The October 5 target set for the introduction of smoking regulations in large entertainment establishments will in no way be postponed, Health Minister Louis Deguara pledged yesterday.
The Health Ministry, Dr Deguara insisted, was determined not to allow any last-minute attempt to delay the rules.
The controversial smoking regulations, which created a rift between the Health Ministry and the Chamber for Small and Medium Enterprises (GRTU), will come into force in entertainment establishments measuring over 60 square metres in a week's time while those establishments measuring under 60 square metres have until next April to comply.
In an interview with The Times, Dr Deguara said the smoking regulations are being introduced to safeguard the health of both non-smokers and those who smoke. One person dies of a tobacco-related illness every day, he recalled. "It is the government's and the Health Minister's duty to do their best to safeguard people's health," he stressed.
The minister said the local health situation could be drastically improved if one of the risk factors - tobacco - was eliminated. He explained that four of the diseases highly prevalent among Maltese people - heart conditions, high blood pressure, diabetes and asthma - were directly and severely influenced by tobacco use.
"When a person stops smoking, he is eliminating the biggest avoidable risk that affects a number of diseases which, unfortunately, are all prevalent in Malta," Dr Deguara said.
The high prevalence of diseases aggravated by tobacco inhalation was a trigger for the government to introduce regulations which will lead to Malta being one of the first countries implementing such measures, the minister said, adding that statistics indicate that 30 per cent of the Maltese population smokes, including many who do so heavily.
Also worrying the local authorities is the increasing number of female smokers, a development which, in a couple of decades, is expected to lead to lung cancer overtaking breast cancer in becoming the most common cancer among the female population.
Dr Deguara said that despite decades-long education the number of smokers made one doubt whether such initiatives, on their own, were effective.
Malta is not the only country taking measures to safeguard people's health. Earlier this year Ireland imposed a total stop to smoking in entertainment establishments despite the high pub culture existent in the country. The Liverpool city council was promoting a private Bill in Parliament which would outlaw smoking in all enclosed workplaces. Dr Deguara said there was no doubt that in a few years' time other countries would adopt similar laws.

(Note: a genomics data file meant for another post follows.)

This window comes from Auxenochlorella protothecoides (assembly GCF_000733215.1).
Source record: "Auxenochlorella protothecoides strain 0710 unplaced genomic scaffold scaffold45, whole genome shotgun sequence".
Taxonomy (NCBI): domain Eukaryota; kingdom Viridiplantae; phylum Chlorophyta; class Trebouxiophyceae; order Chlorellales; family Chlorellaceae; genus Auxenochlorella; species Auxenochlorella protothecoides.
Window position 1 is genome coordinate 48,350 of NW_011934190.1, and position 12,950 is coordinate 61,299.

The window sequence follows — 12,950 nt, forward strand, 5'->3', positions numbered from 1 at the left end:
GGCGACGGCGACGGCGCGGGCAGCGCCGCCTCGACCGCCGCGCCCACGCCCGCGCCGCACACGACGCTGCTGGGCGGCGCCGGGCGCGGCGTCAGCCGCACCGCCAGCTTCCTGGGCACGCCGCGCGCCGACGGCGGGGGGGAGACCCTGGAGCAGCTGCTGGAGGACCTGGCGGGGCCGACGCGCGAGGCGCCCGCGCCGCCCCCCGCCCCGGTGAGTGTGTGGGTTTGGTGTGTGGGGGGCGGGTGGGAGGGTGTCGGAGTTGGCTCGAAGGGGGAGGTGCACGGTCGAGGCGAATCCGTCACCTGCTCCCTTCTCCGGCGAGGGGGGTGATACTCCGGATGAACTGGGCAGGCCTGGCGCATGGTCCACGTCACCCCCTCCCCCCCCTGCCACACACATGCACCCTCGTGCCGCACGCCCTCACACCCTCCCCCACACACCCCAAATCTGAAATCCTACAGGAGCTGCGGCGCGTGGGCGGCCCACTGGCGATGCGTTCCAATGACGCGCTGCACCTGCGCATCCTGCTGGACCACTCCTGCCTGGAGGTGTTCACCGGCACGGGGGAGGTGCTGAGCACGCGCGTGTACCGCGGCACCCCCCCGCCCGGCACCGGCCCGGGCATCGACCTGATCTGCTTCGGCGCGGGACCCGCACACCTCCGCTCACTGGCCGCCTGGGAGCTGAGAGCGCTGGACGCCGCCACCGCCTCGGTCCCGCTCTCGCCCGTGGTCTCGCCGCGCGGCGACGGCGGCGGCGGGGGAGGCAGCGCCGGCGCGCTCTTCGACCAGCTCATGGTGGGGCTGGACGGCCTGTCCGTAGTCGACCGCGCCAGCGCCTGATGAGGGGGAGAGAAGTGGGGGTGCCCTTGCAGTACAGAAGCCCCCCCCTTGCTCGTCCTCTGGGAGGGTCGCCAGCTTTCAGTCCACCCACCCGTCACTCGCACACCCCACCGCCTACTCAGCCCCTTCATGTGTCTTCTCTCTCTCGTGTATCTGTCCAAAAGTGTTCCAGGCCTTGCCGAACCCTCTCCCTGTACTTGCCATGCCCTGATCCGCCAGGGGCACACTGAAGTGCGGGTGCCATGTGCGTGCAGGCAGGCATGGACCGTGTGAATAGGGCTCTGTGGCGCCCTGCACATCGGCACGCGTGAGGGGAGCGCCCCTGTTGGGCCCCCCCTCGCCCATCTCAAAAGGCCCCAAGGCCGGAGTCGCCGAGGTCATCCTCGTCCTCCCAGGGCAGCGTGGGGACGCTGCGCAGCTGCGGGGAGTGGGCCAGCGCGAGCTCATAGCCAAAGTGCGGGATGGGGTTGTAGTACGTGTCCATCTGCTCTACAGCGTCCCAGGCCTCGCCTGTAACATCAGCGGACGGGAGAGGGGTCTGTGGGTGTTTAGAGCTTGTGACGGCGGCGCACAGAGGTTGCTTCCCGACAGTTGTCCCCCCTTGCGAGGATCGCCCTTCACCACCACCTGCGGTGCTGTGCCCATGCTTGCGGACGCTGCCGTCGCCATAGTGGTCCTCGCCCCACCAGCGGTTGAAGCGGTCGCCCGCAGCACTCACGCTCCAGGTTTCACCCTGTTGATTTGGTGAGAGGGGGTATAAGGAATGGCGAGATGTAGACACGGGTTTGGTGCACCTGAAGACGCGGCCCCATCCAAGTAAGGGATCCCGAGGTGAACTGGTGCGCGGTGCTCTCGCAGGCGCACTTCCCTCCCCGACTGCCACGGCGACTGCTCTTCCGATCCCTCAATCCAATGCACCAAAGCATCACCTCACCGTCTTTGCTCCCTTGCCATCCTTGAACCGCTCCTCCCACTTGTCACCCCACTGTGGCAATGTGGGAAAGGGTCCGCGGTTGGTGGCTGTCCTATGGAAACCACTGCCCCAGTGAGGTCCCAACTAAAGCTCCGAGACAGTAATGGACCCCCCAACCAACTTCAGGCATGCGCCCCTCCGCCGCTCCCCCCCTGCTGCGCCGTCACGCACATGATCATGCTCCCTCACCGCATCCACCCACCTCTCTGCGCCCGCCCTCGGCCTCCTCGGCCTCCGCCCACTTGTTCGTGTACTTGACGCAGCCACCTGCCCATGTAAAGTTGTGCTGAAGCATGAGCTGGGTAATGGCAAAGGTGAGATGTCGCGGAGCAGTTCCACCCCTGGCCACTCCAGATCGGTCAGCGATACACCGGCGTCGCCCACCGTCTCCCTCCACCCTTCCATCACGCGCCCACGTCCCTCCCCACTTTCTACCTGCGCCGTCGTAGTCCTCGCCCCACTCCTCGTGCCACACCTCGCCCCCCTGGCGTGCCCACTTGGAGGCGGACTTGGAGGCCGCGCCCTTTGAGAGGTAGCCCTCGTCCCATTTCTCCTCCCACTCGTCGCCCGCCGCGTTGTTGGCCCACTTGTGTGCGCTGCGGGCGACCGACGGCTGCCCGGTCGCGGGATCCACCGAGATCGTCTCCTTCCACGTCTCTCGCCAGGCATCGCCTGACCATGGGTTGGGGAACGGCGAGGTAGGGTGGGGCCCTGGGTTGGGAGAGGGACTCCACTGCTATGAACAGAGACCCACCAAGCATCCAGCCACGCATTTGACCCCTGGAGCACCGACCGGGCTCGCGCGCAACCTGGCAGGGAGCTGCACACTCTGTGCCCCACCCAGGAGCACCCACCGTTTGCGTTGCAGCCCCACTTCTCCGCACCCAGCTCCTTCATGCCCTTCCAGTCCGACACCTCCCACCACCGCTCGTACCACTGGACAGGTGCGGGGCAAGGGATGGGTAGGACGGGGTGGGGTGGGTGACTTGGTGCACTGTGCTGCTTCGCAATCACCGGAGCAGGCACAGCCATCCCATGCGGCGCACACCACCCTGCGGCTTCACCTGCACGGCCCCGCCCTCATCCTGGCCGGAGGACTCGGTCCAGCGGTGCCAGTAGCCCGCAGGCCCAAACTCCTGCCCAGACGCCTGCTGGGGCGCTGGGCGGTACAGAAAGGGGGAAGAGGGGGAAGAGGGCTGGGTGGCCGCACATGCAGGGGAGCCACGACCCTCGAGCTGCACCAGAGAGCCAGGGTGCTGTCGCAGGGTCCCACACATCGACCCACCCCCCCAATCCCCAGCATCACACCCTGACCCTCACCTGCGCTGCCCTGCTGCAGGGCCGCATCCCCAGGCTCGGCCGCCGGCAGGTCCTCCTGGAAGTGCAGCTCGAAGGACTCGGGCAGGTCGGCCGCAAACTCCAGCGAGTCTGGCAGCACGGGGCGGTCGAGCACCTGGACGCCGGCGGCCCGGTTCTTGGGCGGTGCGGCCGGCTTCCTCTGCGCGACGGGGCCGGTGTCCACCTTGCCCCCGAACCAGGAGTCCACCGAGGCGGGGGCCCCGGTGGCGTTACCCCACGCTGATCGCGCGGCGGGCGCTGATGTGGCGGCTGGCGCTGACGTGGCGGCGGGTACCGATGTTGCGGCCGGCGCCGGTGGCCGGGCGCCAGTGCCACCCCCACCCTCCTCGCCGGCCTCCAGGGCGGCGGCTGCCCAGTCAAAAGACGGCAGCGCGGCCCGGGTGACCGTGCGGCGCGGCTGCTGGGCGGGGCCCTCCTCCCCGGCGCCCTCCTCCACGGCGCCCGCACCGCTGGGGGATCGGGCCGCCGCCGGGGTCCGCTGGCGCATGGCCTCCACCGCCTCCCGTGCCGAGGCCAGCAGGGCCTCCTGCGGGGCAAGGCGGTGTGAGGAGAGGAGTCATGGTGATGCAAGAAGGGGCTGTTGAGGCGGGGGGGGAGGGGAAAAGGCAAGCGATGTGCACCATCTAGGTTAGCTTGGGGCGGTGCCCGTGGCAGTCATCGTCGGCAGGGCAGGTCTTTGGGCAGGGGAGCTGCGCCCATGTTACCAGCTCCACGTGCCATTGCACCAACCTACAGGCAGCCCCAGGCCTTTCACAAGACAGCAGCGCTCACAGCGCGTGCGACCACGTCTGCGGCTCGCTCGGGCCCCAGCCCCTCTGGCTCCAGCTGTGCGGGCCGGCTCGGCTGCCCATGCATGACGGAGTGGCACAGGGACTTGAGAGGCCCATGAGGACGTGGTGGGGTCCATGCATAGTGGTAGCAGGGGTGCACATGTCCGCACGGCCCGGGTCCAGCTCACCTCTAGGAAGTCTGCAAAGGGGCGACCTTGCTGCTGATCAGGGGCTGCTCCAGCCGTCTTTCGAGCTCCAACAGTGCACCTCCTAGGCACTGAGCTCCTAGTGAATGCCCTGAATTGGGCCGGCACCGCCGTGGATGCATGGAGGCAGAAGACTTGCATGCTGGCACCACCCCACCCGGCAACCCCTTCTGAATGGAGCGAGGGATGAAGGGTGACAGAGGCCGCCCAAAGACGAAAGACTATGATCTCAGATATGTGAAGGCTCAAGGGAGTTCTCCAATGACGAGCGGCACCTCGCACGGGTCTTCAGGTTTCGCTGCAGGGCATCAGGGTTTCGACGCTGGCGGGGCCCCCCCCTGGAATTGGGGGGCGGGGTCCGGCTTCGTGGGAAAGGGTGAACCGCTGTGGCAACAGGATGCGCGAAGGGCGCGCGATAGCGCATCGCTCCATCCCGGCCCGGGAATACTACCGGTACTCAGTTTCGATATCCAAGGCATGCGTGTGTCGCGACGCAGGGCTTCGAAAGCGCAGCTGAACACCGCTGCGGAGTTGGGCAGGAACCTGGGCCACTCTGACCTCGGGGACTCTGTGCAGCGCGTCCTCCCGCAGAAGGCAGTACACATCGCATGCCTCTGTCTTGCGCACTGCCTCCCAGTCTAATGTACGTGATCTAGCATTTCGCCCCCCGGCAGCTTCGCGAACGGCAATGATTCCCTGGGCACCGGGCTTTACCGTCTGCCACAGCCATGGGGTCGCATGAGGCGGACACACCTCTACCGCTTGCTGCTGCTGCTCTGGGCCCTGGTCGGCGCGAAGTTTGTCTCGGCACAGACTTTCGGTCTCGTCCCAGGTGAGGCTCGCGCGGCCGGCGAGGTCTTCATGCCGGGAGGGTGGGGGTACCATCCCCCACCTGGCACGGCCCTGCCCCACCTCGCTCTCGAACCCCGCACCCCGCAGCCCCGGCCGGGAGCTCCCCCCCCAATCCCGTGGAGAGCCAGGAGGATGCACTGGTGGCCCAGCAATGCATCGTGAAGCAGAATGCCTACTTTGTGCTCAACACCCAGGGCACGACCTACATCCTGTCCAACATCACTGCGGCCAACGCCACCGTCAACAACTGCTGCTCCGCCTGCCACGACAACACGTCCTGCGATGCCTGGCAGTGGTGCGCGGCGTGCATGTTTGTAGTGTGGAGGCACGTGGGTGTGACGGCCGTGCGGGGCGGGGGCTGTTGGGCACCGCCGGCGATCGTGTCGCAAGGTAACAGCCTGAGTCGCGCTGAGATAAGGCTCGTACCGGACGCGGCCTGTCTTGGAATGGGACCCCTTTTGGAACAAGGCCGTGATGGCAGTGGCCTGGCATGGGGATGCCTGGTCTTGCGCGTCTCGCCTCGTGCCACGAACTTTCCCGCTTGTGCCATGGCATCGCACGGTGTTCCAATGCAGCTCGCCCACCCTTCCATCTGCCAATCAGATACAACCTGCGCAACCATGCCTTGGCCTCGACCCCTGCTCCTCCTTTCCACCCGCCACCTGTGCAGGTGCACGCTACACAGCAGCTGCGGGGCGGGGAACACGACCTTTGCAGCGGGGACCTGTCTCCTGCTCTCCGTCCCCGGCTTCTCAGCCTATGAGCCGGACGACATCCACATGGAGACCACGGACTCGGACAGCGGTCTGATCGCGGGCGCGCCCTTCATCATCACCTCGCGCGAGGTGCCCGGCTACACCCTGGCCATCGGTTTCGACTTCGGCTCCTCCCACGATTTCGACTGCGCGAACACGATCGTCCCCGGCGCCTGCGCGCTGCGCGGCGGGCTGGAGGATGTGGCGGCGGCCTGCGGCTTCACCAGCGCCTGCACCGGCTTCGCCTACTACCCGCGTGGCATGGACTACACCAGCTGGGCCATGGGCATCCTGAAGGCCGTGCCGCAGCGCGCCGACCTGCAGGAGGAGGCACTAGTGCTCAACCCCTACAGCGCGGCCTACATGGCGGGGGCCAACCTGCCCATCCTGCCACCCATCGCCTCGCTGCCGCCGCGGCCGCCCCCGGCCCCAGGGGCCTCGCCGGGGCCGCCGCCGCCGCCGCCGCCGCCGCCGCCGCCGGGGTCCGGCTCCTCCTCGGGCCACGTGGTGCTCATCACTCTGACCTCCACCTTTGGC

While the Irish government had opted to make it illegal for anyone to smoke in entertainment establishments, Malta did not go so far. In fact, regulations issued by the Malta Standards Authority lay down that patrons will be able to smoke in designated smoking rooms, which have to comply with a number of regulations.
Although the regulations do not specify how large smoking rooms should be, or what percentage of an establishment can be turned into a smoking room, the minister said the bigger the room, the more difficult it would be to keep it up to the established standards. Apart from safeguarding the health of the smokers themselves, the regulations also seek to protect the interests of employees who need to get into the room.
The GRTU is saying it would be difficult for small establishments to divide their property to make way for a smoking room which complies with the regulations. The minister's suggestion is for patrons to simply go outdoors to smoke, especially once the weather usually allows it. Bad weather conditions have not stopped smokers from going outdoors to smoke in other countries, even when it was snowing, he said.
Dr Deguara thinks it will be possible to enforce the regulations. The authorities will be banking on non-smokers to make sure the rules are respected and bringing the issue to the attention of those in charge if illegal smoking takes place. This was the same attitude taken by the Irish government when the regulations were introduced across the country. In fact, Dr Deguara said, there were only 67 enforcement officers for the whole of Ireland, an extremely small number considering there are over 2,800 pubs in Dublin alone.
Owners of entertainment establishments will be responsible to take all the necessary measures to ensure that the law is not broken. Routine inspections will be carried out, the minister warned.
In enforcing the regulations, the authorities would be going beyond safeguarding a smoker's health. Cigarette smoke, the minister said, produces 10 times more air pollution than diesel car exhaust. Even Philip Morris International admitted recently that "smoking is addictive and causes serious and fatal diseases", Dr Deguara said.